Good news for anyone getting back into an exercise routine this year: new research shows your muscle memory will help you get back into shape faster. The report, published by the American Physiology Association, found that prior muscle training can accelerate muscle growth and response to exercise, even after an extended layoff.
Over the last two years, a lot of Canadians have struggled to find the motivation to exercise. With the closing and re-opening of gyms and canceled or postponed races, training with any kind of consistency has been a challenge. For this reason, many Canadians, whether they’re a runner or not, have gotten off track with their training or fitness goals.
The good news is, even if you haven’t exercised in many months, your muscles still remember how to do it, and will bounce back much quicker thanks to “muscle memory.” But that’s not all — even if you’re starting a new exercise routine for the first time as an adult, you can still form muscle memory that will last for months and years to come.
Researchers at the University of Arkansas progressively trained mice on weighted wheels for eight weeks, then took them off the wheels for 12 weeks to “detrain” them. They followed this with an additional four weeks of training, alongside another group of previously untrained mice. Throughout the entire experiment, the scientists collected muscle biopsies of the mice’s muscles to look at them under a microscope.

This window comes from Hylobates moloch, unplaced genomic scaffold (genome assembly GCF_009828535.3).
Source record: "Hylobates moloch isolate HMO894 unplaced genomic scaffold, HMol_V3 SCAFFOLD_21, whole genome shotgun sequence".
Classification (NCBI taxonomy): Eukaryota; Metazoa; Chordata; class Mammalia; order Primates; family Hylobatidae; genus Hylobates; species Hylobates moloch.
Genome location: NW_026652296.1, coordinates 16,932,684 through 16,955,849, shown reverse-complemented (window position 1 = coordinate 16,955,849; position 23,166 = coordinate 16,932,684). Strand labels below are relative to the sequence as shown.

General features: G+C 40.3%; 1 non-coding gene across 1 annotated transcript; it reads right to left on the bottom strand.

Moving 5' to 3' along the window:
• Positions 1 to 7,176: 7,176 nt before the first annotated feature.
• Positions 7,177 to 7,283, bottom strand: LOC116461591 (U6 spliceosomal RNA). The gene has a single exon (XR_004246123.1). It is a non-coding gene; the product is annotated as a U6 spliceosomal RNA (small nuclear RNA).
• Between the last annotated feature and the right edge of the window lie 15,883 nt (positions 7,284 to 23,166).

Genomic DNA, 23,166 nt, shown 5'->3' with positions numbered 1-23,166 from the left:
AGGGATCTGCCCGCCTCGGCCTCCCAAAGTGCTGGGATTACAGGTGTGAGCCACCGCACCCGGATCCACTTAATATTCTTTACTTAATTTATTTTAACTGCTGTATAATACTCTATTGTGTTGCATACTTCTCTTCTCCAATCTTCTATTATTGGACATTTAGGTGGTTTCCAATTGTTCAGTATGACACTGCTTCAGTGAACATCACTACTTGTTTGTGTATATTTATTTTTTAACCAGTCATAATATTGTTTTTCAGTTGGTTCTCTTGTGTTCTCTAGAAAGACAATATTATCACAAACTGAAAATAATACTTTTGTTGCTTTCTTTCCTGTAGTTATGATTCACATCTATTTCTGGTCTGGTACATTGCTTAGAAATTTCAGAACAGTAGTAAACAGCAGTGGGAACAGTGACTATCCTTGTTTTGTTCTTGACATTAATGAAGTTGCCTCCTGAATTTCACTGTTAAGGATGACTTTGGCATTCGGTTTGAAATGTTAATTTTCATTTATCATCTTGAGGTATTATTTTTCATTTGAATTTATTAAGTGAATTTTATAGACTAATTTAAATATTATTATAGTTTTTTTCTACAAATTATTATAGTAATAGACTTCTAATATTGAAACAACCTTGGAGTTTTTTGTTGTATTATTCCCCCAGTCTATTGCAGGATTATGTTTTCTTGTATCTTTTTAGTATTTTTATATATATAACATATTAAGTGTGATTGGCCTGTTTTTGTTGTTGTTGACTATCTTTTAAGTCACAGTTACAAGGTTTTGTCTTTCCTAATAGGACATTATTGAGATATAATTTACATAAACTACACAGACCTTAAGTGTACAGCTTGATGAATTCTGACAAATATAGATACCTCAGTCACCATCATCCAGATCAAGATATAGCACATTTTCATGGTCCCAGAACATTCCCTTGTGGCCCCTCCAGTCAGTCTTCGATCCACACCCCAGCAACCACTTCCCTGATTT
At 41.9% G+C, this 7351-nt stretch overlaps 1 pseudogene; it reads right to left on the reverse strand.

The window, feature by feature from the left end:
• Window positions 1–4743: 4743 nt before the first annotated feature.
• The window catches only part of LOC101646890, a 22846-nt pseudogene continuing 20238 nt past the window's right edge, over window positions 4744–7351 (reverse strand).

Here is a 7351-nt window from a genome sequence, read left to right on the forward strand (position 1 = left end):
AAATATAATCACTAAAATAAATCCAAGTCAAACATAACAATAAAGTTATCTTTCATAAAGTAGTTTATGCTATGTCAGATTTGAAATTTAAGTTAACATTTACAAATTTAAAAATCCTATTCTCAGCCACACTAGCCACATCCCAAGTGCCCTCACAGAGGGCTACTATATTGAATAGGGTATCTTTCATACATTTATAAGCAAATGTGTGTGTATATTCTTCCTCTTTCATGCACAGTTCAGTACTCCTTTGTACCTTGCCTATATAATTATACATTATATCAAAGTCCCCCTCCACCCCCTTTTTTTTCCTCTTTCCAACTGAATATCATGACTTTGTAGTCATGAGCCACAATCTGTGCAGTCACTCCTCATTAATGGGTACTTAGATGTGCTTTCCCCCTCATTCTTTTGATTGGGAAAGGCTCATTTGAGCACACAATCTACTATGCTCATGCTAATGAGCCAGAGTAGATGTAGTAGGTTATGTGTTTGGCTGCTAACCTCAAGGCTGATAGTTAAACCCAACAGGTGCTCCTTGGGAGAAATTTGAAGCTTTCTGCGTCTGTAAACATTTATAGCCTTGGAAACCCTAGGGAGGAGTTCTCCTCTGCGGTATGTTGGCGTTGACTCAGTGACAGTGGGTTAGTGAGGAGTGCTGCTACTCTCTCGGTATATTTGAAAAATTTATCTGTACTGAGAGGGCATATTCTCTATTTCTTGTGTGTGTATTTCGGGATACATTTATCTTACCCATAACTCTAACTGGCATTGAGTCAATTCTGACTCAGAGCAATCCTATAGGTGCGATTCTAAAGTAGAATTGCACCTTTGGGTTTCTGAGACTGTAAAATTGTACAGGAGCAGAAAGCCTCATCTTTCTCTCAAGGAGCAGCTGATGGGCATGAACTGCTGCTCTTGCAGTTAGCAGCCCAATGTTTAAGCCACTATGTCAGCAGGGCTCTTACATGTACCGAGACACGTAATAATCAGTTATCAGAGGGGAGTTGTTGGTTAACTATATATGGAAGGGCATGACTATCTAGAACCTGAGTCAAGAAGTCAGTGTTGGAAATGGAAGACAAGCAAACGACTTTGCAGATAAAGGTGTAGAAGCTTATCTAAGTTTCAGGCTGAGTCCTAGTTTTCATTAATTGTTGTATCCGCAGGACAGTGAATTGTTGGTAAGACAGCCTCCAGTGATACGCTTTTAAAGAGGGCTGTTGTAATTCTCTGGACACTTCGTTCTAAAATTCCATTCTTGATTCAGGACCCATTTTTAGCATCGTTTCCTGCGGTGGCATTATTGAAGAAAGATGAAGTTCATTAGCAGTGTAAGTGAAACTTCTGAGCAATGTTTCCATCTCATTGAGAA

In the final, four-week training phase, the previously-trained mice saw much faster gains in muscle growth after retraining compared to the control group of untrained mice. Why? When the researchers analyzed the mice’s muscles, they found specific epigenetic changes to DNA methylation that persisted, even after a long period of detraining. In other words, exercise changed their muscles at the epigenetic level, which means it changes the way a cell responds to stimuli, without altering the genetic code.
Eight weeks of training and 12 weeks off may not sound like much to you, but that’s actually about 10 per cent of a mouse’s lifespan. When you equate that to a human lifespan, those weeks turn into years. Of course, people are different than mice, and more studies need to be done to understand how exercise affects your muscles at the epigenetic level.
“Understanding the cues that enhance muscle adaptability, specifically those at the epigenetic level, has consequences for healthy gymgoers and athletes, as well as populations susceptible to muscle dysfunction, such as those forced into inactivity as well as aged individuals,” says Kevin Murach, an assistant professor in the Department of Health, Human Performance, and Recreation in an interview.
It’s also worth noting that the mice in the study were all adults, but they still managed to add muscle mass and improve their fitness, even though they were starting the exercise routine “later in life.” The takeaway? You can improve your fitness at any age, and even if you’re not a young person anymore, your muscles can still build up a memory that will stay with them for years to come.
The bottom line
There is still a lot to be learned about how exercise affects muscles at the cellular level, but this research is encouraging for anyone who’s experienced a long layoff during the pandemic. As Murach says, “it’s better to have worked out and lost muscle, than to have not worked out at all.”